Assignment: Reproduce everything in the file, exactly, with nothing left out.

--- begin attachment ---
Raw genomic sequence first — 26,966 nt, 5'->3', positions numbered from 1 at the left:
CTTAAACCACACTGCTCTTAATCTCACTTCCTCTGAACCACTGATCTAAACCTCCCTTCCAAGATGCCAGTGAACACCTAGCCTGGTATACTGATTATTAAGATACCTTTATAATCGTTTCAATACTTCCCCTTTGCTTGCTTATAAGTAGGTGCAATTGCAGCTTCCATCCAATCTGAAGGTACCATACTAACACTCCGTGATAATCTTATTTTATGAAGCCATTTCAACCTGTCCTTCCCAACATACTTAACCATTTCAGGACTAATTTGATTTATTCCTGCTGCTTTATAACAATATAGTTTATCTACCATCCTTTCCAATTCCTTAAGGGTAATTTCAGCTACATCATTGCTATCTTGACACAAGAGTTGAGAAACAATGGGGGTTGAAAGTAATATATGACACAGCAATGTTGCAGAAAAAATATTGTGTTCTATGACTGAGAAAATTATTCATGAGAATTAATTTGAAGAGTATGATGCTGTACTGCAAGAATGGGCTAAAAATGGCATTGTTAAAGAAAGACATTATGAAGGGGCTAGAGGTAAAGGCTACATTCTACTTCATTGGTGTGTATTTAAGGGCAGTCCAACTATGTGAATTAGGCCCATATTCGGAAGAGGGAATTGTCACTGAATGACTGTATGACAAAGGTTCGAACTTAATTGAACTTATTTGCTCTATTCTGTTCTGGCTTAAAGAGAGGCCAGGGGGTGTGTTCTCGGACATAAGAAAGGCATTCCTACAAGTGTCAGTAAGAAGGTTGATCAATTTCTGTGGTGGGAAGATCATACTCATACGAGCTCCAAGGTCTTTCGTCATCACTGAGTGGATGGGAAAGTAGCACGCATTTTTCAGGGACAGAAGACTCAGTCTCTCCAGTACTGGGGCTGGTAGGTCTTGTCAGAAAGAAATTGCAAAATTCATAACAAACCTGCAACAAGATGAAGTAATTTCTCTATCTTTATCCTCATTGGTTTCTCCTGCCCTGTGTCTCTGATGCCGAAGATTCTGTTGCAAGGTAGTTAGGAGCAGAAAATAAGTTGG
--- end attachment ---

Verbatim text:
Raw genomic sequence first — 26,966 nt, 5'->3', positions numbered from 1 at the left:
CTTAAACCACACTGCTCTTAATCTCACTTCCTCTGAACCACTGATCTAAACCTCCCTTCCAAGATGCCAGTGAACACCTAGCCTGGTATACTGATTATTAAGATACCTTTATAATCGTTTCAATACTTCCCCTTTGCTTGCTTATAAGTAGGTGCAATTGCAGCTTCCATCCAATCTGAAGGTACCATACTAACACTCCGTGATAATCTTATTTTATGAAGCCATTTCAACCTGTCCTTCCCAACATACTTAACCATTTCAGGACTAATTTGATTTATTCCTGCTGCTTTATAACAATATAGTTTATCTACCATCCTTTCCAATTCCTTAAGGGTAATTTCAGCTACATCATTGCTATCTTGACACAAGAGTTGAGAAACAATGGGGGTTGAAAGTAATATATGACACAGCAATGTTGCAGAAAAAATATTGTGTTCTATGACTGAGAAAATTATTCATGAGAATTAATTTGAAGAGTATGATGCTGTACTGCAAGAATGGGCTAAAAATGGCATTGTTAAAGAAAGACATTATGAAGGGGCTAGAGGTAAAGGCTACATTCTACTTCATTGGTGTGTATTTAAGGGCAGTCCAACTATGTGAATTAGGCCCATATTCGGAAGAGGGAATTGTCACTGAATGACTGTATGACAAAGGTTCGAACTTAATTGAACTTATTTGCTCTATTCTGTTCTGGCTTAAAGAGAGGCCAGGGGGTGTGTTCTCGGACATAAGAAAGGCATTCCTACAAGTGTCAGTAAGAAGGTTGATCAATTTCTGTGGTGGGAAGATCATACTCATACGAGCTCCAAGGTCTTTCGTCATCACTGAGTGGATGGGAAAGTAGCACGCATTTTTCAGGGACAGAAGACTCAGTCTCTCCAGTACTGGGGCTGGTAGGTCTTGTCAGAAAGAAATTGCAAAATTCATAACAAACCTGCAACAAGATGAAGTAATTTCTCTATCTTTATCCTCATTGGTTTCTCCTGCCCTGTGTCTCTGATGCCGAAGATTCTGTTGCAAGGTAGTTAGGAGCAGAAAATAAGTTGG